Amid bouts of wheezing and panting, 73-year-old Sarla Devi asked to be laid down on the hospital bed at the Vallabhbhai Patel Chest Institute Thursday, the day after Diwali. Her sons helped her, as she held her nebuliser mask to her face.
“She is an asthma patient. On Diwali, the smoke from firecrackers going off in our area, Gandhi Nagar, brought back the breathlessness. We brought her to the hospital. Before this, she had been to the hospital three weeks ago,” said her son Sanjay.
- Chandigarh: PGI conducts first dual kidney cadaver transplant on single patient
- In fact: New pollution-health study covers new ground but not enough
- First time in 18 years, study begins on air quality and disease
- Hardlook pollution watch: Firecrackers caused spike, vehicles less so, says Expert
- Hardlook pollution watch: Particulately disturbing
- Leave Delhi: That’s what doctors are prescribing to patients with serious respiratory ailments
The hospital did not receive more patients than usual the day after Diwali. Doctors, however, cautioned delayed symptoms should not be seen as pollution levels having fallen.
Manoj, general manager of a private logistics company, was at the hospital with his wife. “I suffer from asthma, but this Diwali, I did not have to undergo treatment unlike last year,” he said. His wife Sarita, however, was treated for a bronchial condition.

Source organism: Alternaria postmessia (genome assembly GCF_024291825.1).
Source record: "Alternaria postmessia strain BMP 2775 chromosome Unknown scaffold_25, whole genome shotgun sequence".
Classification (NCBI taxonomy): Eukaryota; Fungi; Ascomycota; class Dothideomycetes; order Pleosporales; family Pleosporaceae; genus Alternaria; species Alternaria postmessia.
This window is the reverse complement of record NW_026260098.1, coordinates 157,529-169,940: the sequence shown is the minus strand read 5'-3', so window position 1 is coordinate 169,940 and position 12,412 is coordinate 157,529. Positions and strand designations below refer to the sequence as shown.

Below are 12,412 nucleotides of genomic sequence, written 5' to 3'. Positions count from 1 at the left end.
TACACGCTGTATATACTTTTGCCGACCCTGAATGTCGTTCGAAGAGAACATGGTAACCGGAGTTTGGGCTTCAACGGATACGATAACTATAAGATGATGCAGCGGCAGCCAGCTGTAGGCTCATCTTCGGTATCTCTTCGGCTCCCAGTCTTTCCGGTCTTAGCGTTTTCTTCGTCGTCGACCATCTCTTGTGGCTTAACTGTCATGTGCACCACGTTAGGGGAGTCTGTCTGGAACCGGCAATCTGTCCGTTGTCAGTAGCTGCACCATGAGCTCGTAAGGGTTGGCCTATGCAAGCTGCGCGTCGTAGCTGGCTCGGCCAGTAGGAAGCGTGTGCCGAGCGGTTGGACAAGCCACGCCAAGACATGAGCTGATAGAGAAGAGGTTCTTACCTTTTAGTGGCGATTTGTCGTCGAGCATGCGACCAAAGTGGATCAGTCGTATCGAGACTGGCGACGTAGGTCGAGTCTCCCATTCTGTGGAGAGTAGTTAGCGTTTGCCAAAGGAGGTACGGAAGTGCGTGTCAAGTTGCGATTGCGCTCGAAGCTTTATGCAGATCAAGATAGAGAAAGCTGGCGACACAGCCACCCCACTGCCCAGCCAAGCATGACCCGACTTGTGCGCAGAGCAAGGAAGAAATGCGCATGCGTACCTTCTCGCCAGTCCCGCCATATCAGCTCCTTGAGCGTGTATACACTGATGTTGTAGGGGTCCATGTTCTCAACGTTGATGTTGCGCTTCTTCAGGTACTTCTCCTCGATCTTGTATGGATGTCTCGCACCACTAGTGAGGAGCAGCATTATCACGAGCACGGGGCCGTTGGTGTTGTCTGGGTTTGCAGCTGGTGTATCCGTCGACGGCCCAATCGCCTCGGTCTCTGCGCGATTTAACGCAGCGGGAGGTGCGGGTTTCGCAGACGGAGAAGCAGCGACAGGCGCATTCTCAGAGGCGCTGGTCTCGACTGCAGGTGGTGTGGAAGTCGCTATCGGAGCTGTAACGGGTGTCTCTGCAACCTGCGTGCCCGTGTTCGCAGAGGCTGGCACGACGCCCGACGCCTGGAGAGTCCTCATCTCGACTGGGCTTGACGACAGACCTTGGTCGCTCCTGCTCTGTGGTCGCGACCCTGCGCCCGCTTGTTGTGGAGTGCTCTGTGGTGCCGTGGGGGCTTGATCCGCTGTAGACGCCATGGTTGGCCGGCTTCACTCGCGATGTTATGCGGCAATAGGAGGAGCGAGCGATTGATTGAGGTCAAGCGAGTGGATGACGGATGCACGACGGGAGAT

There are primarily two types of patients hit by increased pollution levels this season. According to doctors, the first comprise those like Sarla Devi, who are already suffering from underlying pulmonary disorders like asthma and COPD (Chronic Obstructive Pulmonary disease). Their condition worsens due to the high levels of pollution. Nebulisers and increased medication are needed to treat them.
The second comprise otherwise healthy persons who experience persisting cough or tightening of the chest when exposed to high pollution levels.
“There are other sociological reasons behind people not reporting cases of respiratory problems after Diwali. Festivities, social obligations, daily preoccupations are given priority over health. Most people keep stalling visiting the doctor and undergoing treatment till they can no longer afford to. Patients should come in by Monday, the first day of a new week, because the usual psyche functions in this manner,” said Dr S K Chhabra, Head of Department of Cardiorespiratory Physiology at the institute.
“The onset of winter increases pollen dust, allergies. We are also heading into flu season in December and January. Chest infections and related diseases increase with changes in weather,” added Dr Chhabra.
Doctors at the institute said they had been seeing between 100 and 120 patients a day in each of the three departments of the OPD. Of them, 10 patients on a daily average are admitted for further treatment.
Dr Randeep Guleria, head of the Department of Pulmonology and Sleep Disorders at the All India Institute of Medical Sciences, said, “Like every year, there should be an approximate increase of 20 to 25 per cent in the number of patients
coming in with respiratory and cardiac problems, though patients have not started coming in yet.”
He added, “We had advised patients we have been treating for respiratory and cardiac problems to increase their medication and inhalers around the time Diwali celebrations took off.”